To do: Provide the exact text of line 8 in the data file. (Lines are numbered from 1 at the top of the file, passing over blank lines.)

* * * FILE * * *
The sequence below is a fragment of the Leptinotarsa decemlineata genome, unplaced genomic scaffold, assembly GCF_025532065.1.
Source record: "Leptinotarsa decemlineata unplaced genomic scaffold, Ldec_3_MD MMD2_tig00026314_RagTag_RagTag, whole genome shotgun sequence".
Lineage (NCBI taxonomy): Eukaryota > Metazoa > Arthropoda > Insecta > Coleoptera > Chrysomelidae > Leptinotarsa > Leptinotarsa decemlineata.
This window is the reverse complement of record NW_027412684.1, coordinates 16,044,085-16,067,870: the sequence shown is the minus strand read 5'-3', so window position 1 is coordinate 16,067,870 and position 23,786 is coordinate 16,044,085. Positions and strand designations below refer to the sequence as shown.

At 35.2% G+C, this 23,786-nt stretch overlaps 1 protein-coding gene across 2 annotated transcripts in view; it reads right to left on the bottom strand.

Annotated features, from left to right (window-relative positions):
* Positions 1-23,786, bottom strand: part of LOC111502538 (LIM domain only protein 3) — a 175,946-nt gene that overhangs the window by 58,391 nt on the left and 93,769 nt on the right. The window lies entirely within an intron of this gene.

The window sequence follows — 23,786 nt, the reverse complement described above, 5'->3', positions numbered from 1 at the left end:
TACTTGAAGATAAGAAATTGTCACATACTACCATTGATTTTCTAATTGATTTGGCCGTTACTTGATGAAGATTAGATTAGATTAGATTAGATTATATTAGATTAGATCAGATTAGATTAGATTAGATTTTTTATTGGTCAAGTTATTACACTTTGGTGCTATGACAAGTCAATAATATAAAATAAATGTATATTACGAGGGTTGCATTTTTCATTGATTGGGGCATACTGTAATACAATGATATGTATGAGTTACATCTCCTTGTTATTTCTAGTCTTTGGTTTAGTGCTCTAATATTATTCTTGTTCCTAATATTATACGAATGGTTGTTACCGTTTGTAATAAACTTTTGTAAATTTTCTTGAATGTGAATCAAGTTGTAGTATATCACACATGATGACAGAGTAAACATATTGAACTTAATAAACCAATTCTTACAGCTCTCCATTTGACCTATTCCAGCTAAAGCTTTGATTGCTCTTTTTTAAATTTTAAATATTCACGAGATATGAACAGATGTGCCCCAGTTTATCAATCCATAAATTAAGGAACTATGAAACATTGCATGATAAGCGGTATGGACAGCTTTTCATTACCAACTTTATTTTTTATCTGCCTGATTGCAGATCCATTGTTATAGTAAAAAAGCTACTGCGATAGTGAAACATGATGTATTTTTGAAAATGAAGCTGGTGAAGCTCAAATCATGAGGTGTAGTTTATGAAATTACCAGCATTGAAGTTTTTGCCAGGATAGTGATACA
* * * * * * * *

The window sequence follows — 23,786 nt, the reverse complement described above, 5'->3', positions numbered from 1 at the left end: